and John Lindberg are all veteran improvisers and their diverse and
pan-idiomatic contributions reflect Smith's emphasis on the individual/collective
dialectic. Judge for yourself, as the Vision performance will be released
on Cuneiform in September as part of a double CD called Spirit Dimensions,
along with music from Smith's electric ensemble Organics.
The Cuneiform set will be one of several important Smith projects to
emerge this year. The pioneering Nessa label has just reissued the wildly
experimental but blues-inflected homage album Procession of the Great
Ancestry, where Smith pays tribute to musicians of the past; Tzadik
is also set to release America, a series of duos with Golden Quartet
alumnus drummer Jack DeJohnette. Smith is also busy working on five
new compositions for his Silver Orchestra, the ensemble on 2004's Lake
Biwa. These are to be premiered in Symphony Space in 2010 and Smith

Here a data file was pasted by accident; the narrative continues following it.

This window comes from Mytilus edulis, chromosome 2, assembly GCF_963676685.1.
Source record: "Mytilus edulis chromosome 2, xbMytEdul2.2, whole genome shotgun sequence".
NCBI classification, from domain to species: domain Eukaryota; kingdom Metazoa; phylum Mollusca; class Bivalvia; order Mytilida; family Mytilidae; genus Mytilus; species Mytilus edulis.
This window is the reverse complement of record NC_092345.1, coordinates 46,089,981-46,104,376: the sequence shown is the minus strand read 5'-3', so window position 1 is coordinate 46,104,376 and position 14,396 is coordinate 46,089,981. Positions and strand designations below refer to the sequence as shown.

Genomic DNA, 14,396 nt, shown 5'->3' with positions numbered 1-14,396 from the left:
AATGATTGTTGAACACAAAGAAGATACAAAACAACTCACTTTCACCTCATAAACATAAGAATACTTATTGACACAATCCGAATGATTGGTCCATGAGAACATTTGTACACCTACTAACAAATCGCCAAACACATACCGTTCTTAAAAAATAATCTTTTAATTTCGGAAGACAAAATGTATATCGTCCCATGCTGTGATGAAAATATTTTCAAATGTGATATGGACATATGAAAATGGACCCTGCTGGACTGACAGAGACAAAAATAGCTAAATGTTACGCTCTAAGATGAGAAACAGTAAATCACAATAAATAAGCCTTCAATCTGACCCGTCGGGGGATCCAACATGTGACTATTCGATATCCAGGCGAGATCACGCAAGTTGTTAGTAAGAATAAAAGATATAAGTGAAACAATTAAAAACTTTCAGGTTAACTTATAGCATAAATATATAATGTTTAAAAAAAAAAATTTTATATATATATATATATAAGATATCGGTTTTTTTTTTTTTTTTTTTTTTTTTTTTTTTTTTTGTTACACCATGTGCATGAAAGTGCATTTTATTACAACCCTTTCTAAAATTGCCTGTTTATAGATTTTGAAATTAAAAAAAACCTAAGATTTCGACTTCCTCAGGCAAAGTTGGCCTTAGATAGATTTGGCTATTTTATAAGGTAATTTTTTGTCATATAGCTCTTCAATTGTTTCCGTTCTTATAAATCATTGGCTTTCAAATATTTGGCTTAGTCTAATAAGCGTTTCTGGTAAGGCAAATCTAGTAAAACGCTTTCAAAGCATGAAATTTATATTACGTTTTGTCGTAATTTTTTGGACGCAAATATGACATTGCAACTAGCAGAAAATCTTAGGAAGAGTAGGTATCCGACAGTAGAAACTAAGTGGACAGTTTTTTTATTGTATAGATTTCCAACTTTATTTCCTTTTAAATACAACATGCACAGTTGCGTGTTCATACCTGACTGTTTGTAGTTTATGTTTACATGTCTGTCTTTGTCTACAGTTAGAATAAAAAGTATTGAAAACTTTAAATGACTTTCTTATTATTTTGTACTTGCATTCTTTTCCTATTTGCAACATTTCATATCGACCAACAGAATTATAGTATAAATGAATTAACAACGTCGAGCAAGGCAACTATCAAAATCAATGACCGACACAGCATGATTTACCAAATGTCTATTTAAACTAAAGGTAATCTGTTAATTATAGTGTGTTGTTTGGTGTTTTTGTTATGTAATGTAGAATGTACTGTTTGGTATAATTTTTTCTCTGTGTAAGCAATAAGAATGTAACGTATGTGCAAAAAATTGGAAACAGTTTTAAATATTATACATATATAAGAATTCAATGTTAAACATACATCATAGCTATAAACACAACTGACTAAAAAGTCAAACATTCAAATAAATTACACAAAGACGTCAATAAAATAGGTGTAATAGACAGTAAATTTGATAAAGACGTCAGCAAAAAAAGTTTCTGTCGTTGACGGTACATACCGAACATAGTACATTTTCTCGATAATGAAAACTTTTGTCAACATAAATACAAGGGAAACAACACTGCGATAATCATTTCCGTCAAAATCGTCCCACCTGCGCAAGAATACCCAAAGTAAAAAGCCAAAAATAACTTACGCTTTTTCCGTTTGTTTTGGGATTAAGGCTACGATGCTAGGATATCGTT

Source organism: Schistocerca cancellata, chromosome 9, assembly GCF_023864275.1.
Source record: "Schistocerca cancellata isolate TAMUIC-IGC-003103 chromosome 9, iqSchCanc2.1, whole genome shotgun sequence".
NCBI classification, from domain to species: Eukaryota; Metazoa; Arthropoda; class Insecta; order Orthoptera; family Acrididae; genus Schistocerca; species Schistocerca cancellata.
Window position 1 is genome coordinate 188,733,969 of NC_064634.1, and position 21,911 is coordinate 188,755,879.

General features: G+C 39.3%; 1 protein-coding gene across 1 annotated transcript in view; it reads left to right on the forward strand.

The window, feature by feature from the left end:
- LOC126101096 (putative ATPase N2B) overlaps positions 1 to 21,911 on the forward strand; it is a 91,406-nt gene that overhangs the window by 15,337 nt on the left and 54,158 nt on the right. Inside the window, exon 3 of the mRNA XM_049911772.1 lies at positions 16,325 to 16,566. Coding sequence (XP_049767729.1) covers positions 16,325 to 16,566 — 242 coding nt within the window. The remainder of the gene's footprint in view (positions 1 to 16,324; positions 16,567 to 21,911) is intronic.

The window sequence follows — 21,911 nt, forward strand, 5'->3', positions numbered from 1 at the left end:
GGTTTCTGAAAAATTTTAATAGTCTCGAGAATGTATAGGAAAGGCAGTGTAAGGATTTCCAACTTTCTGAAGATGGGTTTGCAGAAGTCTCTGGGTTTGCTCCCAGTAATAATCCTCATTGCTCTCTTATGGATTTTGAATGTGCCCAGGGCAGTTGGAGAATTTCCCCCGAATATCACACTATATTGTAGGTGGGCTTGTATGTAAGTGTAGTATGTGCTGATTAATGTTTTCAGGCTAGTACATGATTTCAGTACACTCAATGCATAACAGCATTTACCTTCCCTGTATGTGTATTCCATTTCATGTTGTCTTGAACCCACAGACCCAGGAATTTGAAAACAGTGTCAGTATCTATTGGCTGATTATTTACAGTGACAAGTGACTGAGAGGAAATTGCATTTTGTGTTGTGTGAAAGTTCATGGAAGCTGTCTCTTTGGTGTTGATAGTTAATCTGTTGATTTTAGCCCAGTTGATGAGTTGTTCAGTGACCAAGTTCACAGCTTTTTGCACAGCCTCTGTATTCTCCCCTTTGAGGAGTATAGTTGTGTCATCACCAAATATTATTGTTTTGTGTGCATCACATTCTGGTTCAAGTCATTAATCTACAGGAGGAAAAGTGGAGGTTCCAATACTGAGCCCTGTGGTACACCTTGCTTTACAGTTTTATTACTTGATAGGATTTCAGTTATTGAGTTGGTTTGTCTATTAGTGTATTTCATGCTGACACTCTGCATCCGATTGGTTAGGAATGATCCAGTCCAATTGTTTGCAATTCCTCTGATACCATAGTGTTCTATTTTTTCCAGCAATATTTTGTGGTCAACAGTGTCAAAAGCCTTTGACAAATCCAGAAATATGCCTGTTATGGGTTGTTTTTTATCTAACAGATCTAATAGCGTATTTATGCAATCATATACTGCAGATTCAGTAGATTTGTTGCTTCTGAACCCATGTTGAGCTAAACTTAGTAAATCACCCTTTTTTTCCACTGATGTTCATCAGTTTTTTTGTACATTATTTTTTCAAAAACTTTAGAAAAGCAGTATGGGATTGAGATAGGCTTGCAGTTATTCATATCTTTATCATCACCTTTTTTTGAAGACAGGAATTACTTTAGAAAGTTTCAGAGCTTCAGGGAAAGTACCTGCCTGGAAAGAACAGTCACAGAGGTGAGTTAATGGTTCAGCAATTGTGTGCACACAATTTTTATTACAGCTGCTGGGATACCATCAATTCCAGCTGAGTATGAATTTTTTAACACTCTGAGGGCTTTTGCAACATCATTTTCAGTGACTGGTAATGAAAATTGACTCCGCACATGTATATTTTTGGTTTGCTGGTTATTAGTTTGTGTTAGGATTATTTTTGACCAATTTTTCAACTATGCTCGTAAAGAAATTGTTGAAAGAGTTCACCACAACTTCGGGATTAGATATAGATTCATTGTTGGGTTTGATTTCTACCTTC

has just received a much deserved Guggenheim grant to fund the project.
These projects are simply continuations of an astonishing series of
timbral explorations that began with "The Bells" over 40 years
ago, Smith's well-nurtured artistic spirit overcoming the obstacles
imposed by neglect and indifference, leading him to the many opportunities
of the present and, doubtless, to an equally inventive future.
Marc Medwin, All
About Jazz, USA, May 24, 2009
Gonçalo Falcão, Jazz.pt Magazine, July/August 2011, Portugal
Article about Wadada Leo Smith, Chris Searle, Morning Star, April 21, 2015